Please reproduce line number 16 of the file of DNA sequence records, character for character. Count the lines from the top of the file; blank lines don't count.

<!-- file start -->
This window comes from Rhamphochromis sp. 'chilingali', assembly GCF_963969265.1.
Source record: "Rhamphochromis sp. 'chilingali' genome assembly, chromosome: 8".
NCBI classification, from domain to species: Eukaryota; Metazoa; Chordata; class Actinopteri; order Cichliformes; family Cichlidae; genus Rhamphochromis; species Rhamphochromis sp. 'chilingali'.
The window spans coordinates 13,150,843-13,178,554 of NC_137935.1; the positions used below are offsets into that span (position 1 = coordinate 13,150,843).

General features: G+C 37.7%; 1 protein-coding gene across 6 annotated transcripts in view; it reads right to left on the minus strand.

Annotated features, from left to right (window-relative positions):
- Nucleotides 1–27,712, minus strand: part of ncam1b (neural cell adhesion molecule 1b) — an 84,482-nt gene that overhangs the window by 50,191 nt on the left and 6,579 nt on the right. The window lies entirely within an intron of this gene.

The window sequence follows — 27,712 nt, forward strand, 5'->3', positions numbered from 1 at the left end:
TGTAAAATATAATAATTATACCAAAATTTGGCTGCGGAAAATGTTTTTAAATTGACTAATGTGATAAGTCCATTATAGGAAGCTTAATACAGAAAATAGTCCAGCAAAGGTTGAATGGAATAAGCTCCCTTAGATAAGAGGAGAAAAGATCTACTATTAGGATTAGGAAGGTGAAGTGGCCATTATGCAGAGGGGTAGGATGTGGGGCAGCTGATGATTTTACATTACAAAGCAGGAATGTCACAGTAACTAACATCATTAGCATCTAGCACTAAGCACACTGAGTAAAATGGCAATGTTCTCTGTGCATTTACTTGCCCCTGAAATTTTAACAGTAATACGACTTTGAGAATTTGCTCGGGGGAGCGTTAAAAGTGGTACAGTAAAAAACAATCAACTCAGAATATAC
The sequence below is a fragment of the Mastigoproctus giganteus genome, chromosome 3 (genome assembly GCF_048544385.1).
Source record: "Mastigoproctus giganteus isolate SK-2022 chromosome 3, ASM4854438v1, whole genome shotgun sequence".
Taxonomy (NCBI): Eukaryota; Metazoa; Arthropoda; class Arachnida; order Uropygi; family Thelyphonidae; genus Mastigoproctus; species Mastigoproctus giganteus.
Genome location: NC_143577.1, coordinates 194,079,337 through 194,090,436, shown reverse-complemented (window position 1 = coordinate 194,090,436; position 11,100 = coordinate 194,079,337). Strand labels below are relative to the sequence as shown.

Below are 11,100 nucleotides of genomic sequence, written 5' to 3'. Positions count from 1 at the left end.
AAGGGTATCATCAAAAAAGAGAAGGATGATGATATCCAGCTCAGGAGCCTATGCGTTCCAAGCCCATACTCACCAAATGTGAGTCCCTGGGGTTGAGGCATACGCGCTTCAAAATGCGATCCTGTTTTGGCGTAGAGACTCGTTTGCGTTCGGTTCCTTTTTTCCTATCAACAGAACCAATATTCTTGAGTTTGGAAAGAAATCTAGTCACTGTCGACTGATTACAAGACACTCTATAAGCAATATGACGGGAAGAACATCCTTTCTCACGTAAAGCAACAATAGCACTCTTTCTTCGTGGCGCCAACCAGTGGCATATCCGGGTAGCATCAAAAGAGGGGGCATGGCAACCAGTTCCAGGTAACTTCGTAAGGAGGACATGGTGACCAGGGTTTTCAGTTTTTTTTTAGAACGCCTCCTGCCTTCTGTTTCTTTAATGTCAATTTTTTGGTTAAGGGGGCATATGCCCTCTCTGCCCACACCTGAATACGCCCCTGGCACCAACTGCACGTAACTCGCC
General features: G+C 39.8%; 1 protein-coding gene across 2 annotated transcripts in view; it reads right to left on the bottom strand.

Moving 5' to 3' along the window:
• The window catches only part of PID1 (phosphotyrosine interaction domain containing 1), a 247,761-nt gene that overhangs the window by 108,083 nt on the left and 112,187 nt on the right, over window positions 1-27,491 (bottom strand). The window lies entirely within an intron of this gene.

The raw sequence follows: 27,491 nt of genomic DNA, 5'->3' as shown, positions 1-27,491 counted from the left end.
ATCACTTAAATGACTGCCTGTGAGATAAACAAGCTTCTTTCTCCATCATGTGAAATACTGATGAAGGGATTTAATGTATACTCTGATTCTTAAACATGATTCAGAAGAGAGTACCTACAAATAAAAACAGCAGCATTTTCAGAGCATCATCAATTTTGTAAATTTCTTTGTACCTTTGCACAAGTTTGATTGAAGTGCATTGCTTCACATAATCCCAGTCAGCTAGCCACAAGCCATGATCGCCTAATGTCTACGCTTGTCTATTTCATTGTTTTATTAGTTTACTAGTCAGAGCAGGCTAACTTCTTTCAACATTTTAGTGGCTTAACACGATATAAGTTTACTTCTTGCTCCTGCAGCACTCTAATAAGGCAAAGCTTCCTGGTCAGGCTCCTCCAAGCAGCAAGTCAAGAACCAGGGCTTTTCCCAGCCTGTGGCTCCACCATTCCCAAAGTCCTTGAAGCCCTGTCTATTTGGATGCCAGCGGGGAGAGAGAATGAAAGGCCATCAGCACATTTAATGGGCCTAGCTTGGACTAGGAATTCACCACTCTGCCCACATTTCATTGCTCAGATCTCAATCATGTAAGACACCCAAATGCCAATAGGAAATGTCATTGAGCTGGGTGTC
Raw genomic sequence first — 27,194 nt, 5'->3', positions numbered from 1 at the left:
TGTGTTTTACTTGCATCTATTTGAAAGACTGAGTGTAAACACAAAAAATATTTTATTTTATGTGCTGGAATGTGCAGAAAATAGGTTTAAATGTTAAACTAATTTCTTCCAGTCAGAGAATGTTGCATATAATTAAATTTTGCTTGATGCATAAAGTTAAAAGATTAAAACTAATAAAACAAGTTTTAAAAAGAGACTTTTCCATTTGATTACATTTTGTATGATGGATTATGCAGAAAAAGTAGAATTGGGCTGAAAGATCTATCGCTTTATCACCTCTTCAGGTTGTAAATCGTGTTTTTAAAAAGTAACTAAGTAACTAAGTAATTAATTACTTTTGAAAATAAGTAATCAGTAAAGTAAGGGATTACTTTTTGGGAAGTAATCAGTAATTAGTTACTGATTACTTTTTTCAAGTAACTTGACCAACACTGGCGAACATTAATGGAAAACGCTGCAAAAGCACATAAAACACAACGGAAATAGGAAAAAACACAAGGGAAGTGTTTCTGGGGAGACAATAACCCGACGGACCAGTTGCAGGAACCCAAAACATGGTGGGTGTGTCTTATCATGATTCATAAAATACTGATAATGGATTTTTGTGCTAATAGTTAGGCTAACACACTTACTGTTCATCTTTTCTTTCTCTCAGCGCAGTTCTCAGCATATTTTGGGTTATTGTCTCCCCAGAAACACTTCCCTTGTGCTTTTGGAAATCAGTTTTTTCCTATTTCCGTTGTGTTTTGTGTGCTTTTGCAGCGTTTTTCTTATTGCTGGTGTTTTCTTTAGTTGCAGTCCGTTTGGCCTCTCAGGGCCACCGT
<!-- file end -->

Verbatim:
General features: G+C 39.8%; 1 protein-coding gene across 2 annotated transcripts in view; it reads right to left on the bottom strand.